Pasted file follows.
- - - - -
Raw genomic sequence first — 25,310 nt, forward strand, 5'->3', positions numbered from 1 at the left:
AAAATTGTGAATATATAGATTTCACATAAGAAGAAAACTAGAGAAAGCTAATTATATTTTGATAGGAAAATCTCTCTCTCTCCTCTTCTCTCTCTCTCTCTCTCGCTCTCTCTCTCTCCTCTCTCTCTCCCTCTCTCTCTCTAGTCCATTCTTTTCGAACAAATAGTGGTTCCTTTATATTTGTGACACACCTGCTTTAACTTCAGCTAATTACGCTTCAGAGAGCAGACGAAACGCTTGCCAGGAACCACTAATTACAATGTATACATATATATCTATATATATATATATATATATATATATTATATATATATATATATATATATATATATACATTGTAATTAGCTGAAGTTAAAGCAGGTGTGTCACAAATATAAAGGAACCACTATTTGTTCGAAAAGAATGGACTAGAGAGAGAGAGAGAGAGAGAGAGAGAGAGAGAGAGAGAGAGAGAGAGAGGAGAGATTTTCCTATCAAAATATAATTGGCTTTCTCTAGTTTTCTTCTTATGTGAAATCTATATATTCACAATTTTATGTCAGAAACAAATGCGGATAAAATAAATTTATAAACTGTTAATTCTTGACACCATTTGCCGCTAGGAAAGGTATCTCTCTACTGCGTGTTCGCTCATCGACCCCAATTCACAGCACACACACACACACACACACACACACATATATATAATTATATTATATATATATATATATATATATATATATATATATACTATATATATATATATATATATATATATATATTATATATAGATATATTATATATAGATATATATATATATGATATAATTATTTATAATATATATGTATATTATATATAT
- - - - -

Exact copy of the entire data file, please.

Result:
Raw genomic sequence first — 25,310 nt, forward strand, 5'->3', positions numbered from 1 at the left:
AAAATTGTGAATATATAGATTTCACATAAGAAGAAAACTAGAGAAAGCTAATTATATTTTGATAGGAAAATCTCTCTCTCTCCTCTTCTCTCTCTCTCTCTCTCGCTCTCTCTCTCTCCTCTCTCTCTCCCTCTCTCTCTCTAGTCCATTCTTTTCGAACAAATAGTGGTTCCTTTATATTTGTGACACACCTGCTTTAACTTCAGCTAATTACGCTTCAGAGAGCAGACGAAACGCTTGCCAGGAACCACTAATTACAATGTATACATATATATCTATATATATATATATATATATATATATTATATATATATATATATATATATATATATACATTGTAATTAGCTGAAGTTAAAGCAGGTGTGTCACAAATATAAAGGAACCACTATTTGTTCGAAAAGAATGGACTAGAGAGAGAGAGAGAGAGAGAGAGAGAGAGAGAGAGAGAGAGAGAGAGAGGAGAGATTTTCCTATCAAAATATAATTGGCTTTCTCTAGTTTTCTTCTTATGTGAAATCTATATATTCACAATTTTATGTCAGAAACAAATGCGGATAAAATAAATTTATAAACTGTTAATTCTTGACACCATTTGCCGCTAGGAAAGGTATCTCTCTACTGCGTGTTCGCTCATCGACCCCAATTCACAGCACACACACACACACACACACACACACATATATATAATTATATTATATATATATATATATATATATATATATATATATACTATATATATATATATATATATATATATATATTATATATAGATATATTATATATAGATATATATATATATGATATAATTATTTATAATATATATGTATATTATATATAT